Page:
ANOTHER MARKET CRISIS CASE
The SEC brought its second enforcement action this week stemming from its much discussed market crisis investigations. This case is against a broker dealer and its former CEO Stanley Brooks. It focused on the sale of risky mortgage-backed securities through what was called a “CMO Program” to retail customers looking conservative investments. SEC v. Brookstreet Securities Corp., Case No. SACV 09-01431 (C.D. Cal. Filed Dec. 8, 2009). Previously, the Commission brought an action based on the same conduct against ten registered representatives formerly with the firm, discussed here.
Brookstreet has been defunct since 2007. The market crisis case filed earlier this week was against former executives of subprime lender New Century which has been in bankruptcy since 2007. Each of these actions was cited by the Enforcement Director in his congressional testimony yesterday under the caption “Accomplishments and Initiatives.”
The action against Brookstreet alleges that the firm implemented a CMO Program to market collateralized mortgage obligations to retail customers. Specifically, over a three year period beginning in 2004 Mr. Brooks helped create a program under which the broker dealer and its registered representatives sold CMOs to retail customers. Although the investments were risky, they were marketed to customers with conservative investment goals including retirement accounts.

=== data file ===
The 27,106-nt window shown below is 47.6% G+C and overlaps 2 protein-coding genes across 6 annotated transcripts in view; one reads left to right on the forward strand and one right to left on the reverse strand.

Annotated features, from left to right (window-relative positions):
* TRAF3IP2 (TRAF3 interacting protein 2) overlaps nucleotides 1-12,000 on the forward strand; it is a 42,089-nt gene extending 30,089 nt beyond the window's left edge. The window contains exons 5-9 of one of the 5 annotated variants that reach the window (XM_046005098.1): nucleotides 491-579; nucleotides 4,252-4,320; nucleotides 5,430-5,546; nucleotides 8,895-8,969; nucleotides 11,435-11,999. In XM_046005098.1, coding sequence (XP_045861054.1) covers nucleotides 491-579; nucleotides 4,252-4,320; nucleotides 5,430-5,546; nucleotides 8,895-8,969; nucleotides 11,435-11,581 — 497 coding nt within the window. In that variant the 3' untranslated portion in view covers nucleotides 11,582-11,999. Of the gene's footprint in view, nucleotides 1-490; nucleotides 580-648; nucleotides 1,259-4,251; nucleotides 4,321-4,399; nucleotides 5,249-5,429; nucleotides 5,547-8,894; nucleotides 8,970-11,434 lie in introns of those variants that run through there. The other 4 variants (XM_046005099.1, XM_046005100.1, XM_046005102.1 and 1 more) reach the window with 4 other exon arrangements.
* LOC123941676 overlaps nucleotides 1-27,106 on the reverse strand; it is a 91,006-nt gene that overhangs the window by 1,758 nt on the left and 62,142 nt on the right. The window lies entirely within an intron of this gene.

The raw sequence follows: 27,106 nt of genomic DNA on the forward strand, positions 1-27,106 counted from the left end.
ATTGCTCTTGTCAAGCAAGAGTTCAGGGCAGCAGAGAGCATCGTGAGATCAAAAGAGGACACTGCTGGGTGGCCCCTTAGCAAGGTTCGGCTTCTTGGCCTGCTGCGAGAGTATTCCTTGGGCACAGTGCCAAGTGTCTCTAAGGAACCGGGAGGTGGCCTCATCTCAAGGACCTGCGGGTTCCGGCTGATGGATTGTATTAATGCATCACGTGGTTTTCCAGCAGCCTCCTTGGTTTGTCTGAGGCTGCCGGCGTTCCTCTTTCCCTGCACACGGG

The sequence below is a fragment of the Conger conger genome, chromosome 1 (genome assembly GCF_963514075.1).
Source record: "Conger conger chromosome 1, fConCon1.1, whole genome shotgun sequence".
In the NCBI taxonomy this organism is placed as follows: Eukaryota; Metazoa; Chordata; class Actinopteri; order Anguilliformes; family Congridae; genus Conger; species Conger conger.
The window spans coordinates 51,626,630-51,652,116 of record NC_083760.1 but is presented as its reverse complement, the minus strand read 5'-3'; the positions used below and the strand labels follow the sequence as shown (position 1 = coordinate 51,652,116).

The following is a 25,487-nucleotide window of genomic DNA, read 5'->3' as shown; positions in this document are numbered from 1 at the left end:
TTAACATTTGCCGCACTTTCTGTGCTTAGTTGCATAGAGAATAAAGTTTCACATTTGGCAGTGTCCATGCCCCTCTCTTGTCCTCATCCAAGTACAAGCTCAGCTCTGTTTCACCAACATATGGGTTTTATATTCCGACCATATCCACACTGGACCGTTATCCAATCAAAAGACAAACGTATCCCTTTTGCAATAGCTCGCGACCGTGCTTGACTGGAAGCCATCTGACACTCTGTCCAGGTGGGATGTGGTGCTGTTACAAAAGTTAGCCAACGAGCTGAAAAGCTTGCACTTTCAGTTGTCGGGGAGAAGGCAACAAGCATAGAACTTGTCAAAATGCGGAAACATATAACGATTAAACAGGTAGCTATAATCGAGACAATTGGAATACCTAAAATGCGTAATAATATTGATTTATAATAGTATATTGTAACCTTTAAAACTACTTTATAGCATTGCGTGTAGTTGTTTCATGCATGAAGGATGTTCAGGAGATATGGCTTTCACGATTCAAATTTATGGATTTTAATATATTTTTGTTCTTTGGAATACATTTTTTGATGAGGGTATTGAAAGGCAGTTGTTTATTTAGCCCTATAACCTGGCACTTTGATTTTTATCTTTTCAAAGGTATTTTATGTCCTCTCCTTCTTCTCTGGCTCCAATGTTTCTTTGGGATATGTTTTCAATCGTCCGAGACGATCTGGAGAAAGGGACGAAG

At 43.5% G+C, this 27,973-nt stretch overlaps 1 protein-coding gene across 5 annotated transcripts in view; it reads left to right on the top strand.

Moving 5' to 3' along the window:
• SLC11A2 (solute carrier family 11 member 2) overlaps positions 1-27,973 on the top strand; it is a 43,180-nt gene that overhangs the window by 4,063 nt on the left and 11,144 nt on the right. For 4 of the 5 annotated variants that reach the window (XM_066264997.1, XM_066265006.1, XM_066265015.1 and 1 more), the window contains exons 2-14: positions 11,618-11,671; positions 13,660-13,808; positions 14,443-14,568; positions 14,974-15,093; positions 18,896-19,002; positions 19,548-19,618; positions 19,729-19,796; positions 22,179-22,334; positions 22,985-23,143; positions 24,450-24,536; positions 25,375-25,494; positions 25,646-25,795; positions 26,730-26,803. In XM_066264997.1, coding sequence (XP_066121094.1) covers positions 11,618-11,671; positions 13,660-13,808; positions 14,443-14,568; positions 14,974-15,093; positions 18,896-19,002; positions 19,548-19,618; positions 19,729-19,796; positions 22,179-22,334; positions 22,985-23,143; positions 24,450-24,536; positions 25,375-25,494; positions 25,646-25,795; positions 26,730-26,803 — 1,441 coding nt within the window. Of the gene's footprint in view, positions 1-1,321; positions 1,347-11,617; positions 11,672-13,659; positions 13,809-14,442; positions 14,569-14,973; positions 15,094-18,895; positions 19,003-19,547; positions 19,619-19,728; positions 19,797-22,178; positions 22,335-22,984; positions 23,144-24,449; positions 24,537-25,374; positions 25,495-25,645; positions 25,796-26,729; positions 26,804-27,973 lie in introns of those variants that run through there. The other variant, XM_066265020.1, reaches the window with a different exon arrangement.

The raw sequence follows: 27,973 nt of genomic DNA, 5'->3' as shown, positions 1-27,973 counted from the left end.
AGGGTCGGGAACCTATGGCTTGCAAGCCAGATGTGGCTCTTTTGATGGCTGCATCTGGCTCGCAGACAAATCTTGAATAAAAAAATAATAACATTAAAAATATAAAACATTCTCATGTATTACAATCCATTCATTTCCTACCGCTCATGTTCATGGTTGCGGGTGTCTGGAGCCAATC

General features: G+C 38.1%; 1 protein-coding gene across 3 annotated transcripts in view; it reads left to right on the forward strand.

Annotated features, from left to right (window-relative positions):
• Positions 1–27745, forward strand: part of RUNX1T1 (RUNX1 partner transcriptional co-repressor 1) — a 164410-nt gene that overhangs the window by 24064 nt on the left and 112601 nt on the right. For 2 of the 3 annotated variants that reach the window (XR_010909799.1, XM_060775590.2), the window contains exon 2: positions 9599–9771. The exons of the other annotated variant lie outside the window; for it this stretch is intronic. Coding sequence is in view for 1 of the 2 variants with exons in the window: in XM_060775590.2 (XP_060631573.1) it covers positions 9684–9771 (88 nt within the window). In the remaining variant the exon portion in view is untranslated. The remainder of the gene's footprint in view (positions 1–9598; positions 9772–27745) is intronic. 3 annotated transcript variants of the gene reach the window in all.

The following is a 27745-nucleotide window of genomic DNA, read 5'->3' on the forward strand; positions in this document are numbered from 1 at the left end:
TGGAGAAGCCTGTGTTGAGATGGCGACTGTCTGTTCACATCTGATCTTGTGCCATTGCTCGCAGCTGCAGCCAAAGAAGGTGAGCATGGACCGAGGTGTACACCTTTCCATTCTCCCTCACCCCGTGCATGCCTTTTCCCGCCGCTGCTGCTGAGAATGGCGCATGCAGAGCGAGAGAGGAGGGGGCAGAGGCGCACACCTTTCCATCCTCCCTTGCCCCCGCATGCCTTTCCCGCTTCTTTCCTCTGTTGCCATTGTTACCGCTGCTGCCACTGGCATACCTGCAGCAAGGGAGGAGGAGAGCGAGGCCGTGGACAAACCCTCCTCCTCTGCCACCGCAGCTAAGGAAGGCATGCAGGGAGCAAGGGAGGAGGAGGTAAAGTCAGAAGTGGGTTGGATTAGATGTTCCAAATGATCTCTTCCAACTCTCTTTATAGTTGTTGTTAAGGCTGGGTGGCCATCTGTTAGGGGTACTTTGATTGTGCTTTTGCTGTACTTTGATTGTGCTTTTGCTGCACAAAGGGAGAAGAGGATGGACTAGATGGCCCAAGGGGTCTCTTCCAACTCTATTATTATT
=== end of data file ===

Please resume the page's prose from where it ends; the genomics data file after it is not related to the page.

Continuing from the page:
As part of the program, the firm maintained a spreadsheet which listed key characteristics regarding the accounts that purchased CMOs under the program. That spreadsheet shows the following: about 23% of the investors were IRA accounts; approximately 17% listed the preservation of capital as the investment objective; and about 43% of the account owners had incomes under $100,000. Nevertheless, about 90% of the CMOs traded in the program were high risk investments such as inverse floating rate CMOs which FINRA cautioned in 1993 were only suitable for sophisticated investors with a high risk profile.
The CMOs were marketed by the firm’s representatives using a number of misrepresentations. These included claims that the securities were: guaranteed by the government; presented low or no risk to principal; easily sold; and safe. These alleged misrepresentations are the basis for the enforcement action brought against the registered representatives last spring.
In early 2007, CMO prices dropped precipitously. This caused significant losses in the accounts at of the CMO Program customers as well as margin calls. Many customers did not have sufficient equity. To secure equity for these accounts and avoid a net capital problem the firm liquidated the CMO Program accounts, including those which were fully paid. This action caused a number of accounts to suffer significant losses. Many customers lost their savings, their homes and their ability to retire.
By June 2007, the firm failed to meet its net capital requirements. Brookstreet ceased operations. The SEC’s complaint alleges violations of Securities Act Section 17(a) and Exchange Act Sections 10(b) and 20(s). The case is in litigation. See also Litig. Rel. 21328 (Dec. 8, 2009).